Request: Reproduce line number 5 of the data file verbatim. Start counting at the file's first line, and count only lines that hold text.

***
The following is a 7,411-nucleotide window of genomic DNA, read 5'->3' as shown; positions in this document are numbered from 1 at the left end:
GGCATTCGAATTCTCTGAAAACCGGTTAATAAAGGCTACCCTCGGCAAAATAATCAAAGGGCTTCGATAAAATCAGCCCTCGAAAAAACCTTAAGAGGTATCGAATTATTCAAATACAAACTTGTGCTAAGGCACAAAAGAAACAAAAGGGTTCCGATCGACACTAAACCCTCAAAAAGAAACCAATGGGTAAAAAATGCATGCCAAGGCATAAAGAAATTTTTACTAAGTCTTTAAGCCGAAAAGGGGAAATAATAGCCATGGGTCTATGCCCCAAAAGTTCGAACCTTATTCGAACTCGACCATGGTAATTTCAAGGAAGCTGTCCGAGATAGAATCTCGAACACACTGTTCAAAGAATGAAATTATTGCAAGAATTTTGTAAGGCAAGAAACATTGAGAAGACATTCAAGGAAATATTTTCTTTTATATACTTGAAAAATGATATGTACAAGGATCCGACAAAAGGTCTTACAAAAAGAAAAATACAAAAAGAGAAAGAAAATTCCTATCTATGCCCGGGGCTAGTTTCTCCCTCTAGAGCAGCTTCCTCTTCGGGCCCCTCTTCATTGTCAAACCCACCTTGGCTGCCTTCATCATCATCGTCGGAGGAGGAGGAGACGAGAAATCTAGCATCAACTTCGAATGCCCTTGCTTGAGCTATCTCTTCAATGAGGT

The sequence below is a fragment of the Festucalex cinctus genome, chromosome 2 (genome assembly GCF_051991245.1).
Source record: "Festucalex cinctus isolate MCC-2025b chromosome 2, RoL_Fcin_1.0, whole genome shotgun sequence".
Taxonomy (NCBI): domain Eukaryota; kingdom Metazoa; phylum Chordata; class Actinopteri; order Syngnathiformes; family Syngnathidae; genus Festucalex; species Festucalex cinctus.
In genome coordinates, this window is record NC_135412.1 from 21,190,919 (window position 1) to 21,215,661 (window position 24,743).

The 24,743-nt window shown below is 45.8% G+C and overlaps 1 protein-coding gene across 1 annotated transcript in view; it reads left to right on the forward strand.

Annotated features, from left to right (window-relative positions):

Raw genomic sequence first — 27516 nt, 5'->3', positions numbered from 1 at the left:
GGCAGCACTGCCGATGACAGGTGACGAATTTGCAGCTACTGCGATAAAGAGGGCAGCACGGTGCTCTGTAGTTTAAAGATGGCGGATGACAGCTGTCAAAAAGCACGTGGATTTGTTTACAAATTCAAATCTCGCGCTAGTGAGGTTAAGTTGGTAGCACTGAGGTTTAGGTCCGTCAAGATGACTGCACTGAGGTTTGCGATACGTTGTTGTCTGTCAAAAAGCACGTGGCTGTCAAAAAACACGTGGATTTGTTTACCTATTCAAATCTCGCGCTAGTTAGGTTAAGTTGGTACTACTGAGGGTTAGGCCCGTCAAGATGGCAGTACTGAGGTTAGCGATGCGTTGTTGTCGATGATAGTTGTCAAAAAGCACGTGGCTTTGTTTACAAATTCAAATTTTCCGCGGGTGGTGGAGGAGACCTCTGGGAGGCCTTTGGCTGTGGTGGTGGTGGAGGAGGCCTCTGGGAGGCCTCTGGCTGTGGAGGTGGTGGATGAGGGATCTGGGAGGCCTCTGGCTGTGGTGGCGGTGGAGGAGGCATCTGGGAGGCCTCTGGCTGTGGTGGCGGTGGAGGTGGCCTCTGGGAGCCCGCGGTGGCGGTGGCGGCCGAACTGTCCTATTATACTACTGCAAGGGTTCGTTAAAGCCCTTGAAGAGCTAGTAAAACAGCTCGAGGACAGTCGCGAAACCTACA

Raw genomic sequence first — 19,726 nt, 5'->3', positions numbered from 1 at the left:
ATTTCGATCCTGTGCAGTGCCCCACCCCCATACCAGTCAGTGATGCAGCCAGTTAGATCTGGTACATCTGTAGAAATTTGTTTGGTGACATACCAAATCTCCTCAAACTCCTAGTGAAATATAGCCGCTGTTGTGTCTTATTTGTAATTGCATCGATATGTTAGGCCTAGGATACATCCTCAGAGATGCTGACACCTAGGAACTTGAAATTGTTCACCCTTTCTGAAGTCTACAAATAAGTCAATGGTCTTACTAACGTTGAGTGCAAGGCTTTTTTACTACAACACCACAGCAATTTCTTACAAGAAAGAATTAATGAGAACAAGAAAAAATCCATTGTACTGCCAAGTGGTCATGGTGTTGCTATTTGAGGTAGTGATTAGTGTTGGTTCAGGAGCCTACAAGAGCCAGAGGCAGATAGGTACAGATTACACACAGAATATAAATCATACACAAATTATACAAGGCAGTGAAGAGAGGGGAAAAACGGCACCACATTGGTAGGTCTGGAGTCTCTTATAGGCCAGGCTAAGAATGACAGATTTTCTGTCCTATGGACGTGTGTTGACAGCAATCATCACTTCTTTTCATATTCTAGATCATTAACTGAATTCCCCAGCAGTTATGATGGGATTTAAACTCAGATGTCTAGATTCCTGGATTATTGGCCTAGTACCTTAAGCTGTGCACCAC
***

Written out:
Taxonomy (NCBI): domain Eukaryota; kingdom Metazoa; phylum Chordata; class Actinopteri; order Syngnathiformes; family Syngnathidae; genus Festucalex; species Festucalex cinctus.